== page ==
Microsoft Shuffle Makes Room for DevelopersBy Darryl K. Taft | Print
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MSN stands to emerge as a development platform emphasizing services, analysts say, while the Server and Tools group remains solid.Microsoft's reorganization into three major business units will have only a slight impact on its developer-focused division, company officials and analysts say.
The change which will have primary impact will be that Eric Rudder, Microsoft Corp.'s senior vice president of Server and Tools, will be taking on a new role. Rudder will be working directly for Bill Gates, the software giant's chairman and chief software architect.
Company officials said Rudder will focus on some of Microsoft's leading advanced development efforts as well as the company's overall technical strategy.
"Eric has done a great job of driving broad usage of .Net with developers and has led incredible growth and success of the server and tools business."
Microsoft officials said that under the reorganization the new Microsoft Platform Products & Services Division will be led by Kevin Johnson and Jim Allchin as co-presidents; Jeff Raikes will be president of the Microsoft Business Division; and Robbie Bach has been named as president of Microsoft Entertainment & Devices Division.
Ray Ozzie will expand his role as chief technical officer by assuming responsibility for helping drive the company's software-based services strategy and execution across all three divisions, Microsoft said.
Rudder has been championed as the heir apparent to Gates by some observers, particularly in terms of his technology vision, should Gates ever step down.
"I don't think dev [the developer division] changes much if Rudder's Server and Tools division is still intact within Kevin's organization," said Michael Goulde, an analyst with Forrester Inc. who spent a few years as a strategist at Microsoft. "And Windows client and server are now more tied together than ever."
Meanwhile, Joe Wilcox, a Washington-based analyst with Jupiter Research of Jupitermedia Corp., said he thinks the reorganization positions Microsoft to launch a much bigger strategy based on its MSN brand.
"This means MSN gets a bigger role," Wilcox said. "It looks like Microsoft is taking Google, Salesforce.com and all those guys talking about Web 2.0 very seriously. I see MSN emerging as another development platform with a significant emphasis on services. And by aligning it with Windows, there will be services aligned with the core asset and protecting it."
Meanwhile, Microsoft also announced that Jim Allchin, former group vice president of platforms and newly announced co-president of the new Microsoft Platform Products & Services Division, will retire at the end of calendar year 2006.
Allchin has been Microsoft's leading guru, defender and promoter of the Windows platform for years.
"This is a personal decision that Jim has spent a great deal of time thinking about and that I know was a difficult one for him to make," Ballmer said in his e-mail. "Jim and Kevin Johnson, who will succeed Jim, will serve as co-presidents until Jim's retirement next year.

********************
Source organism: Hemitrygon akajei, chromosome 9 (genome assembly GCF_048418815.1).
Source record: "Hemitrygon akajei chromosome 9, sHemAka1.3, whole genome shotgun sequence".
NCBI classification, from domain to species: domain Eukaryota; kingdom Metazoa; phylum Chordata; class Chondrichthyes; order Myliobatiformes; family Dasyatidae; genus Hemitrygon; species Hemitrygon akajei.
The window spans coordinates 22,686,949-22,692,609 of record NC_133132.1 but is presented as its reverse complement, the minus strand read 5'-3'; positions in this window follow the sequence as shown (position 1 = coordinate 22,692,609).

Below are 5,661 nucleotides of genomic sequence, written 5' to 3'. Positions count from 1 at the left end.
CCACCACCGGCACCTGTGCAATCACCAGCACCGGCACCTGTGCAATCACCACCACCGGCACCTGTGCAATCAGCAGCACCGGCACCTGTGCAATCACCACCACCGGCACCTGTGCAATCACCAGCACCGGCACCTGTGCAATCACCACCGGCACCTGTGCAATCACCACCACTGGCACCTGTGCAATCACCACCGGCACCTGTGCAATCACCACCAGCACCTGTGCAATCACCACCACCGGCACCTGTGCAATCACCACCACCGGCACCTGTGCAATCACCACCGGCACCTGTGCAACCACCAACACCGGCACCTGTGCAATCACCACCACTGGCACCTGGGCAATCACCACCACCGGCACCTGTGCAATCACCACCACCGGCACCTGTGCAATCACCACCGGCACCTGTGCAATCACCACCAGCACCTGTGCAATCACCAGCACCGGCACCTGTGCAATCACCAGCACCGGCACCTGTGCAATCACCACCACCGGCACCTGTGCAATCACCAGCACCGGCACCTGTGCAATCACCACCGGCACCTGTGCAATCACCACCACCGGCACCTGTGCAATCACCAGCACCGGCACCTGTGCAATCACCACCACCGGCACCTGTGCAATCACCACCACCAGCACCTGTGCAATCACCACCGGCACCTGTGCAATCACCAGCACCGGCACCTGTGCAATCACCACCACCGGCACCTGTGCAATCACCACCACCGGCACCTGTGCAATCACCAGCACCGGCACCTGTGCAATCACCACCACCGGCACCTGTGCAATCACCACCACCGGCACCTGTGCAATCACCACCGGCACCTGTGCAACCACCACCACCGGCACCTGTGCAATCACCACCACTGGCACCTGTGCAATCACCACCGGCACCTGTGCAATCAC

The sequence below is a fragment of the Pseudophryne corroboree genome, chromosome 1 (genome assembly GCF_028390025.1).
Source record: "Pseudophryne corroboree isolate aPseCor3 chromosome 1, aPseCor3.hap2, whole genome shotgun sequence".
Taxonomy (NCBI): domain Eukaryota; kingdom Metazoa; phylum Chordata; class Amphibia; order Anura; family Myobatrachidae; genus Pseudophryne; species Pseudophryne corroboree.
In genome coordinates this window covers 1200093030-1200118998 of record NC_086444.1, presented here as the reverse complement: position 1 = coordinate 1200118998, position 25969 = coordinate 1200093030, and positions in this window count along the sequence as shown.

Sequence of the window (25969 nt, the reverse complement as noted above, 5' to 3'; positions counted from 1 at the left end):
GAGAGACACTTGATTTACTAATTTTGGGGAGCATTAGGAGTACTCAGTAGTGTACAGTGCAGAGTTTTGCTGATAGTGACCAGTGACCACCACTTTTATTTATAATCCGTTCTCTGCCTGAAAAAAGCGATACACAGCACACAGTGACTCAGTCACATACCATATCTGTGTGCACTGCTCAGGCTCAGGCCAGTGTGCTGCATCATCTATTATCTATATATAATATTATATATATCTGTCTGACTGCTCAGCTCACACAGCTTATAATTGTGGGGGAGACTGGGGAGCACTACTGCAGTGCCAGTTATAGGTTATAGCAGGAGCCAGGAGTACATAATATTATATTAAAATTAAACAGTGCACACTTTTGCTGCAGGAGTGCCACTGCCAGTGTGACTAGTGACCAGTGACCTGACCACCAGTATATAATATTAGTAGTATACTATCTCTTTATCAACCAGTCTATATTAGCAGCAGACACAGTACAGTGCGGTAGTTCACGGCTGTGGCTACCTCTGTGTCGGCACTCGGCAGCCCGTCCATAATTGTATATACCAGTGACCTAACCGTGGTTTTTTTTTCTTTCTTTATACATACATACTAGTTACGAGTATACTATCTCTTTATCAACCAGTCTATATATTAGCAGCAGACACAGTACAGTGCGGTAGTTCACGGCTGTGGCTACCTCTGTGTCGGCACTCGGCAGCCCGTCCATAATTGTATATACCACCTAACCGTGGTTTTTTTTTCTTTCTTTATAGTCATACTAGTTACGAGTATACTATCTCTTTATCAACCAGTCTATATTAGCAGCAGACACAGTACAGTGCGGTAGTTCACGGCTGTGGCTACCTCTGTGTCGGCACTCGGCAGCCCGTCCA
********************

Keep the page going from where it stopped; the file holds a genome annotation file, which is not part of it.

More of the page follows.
"I know I speak for the entire Microsoft family when I say how proud we are of Jim's accomplishments here. Jim has had an immeasurable impact on our success. Millions of customers are able to realize their potential everyday thanks to software on which Jim was a key visionary and design architect. Of course, we'll celebrate Jim's great contributions closer to when he actually retires."
Goulde said he will wait and see what the reorganization produces.
"The reorganization will do little or nothing by itself to accelerate decisions or speed time to market of products," he said. "How many layers of management are they taking out and what are they doing to empower program and product managers and reduce the number of reviews a plan has to go through before it gets a green light?
"On the other hand, Allchin's retirement could have a profound affect on Microsoft's future, as he is the strongest proponent of the 'Defend the Windows brand at all costs' strategy. With Allchin gone, Hell could get flash-frozen."
In fact, in an interview with Allchin at last week's Microsoft PDC (Professional Developers Conference) in Los Angeles, eWEEK asked him which is more important to the company's overall strategy: fostering Microsoft's relationship with developers who build on the Microsoft platform, or protecting the Windows franchise. Allchin said the two go hand-in hand.
"Well, developers do want to touch a lot of customers," he said. "We have to make our platform very popular in order for them to do that. If we make their jobs easier then they'll be more likely to stay on the Windows platform. At the same time, we have to listen to them and forget about competitors in terms of the platform.
"There's a bunch of old installed base systems that those customers often want to run on. So we spend so much time on app compatibility and reach we're trying to make their job easier, and I think that's a winning strategy for them and also for Windows. If they can have their application show up on a Smart Phone using Microsoft technology, and also show up on a Tablet and the Media Center and the regular desktop and make it simple for them, that's good for us."
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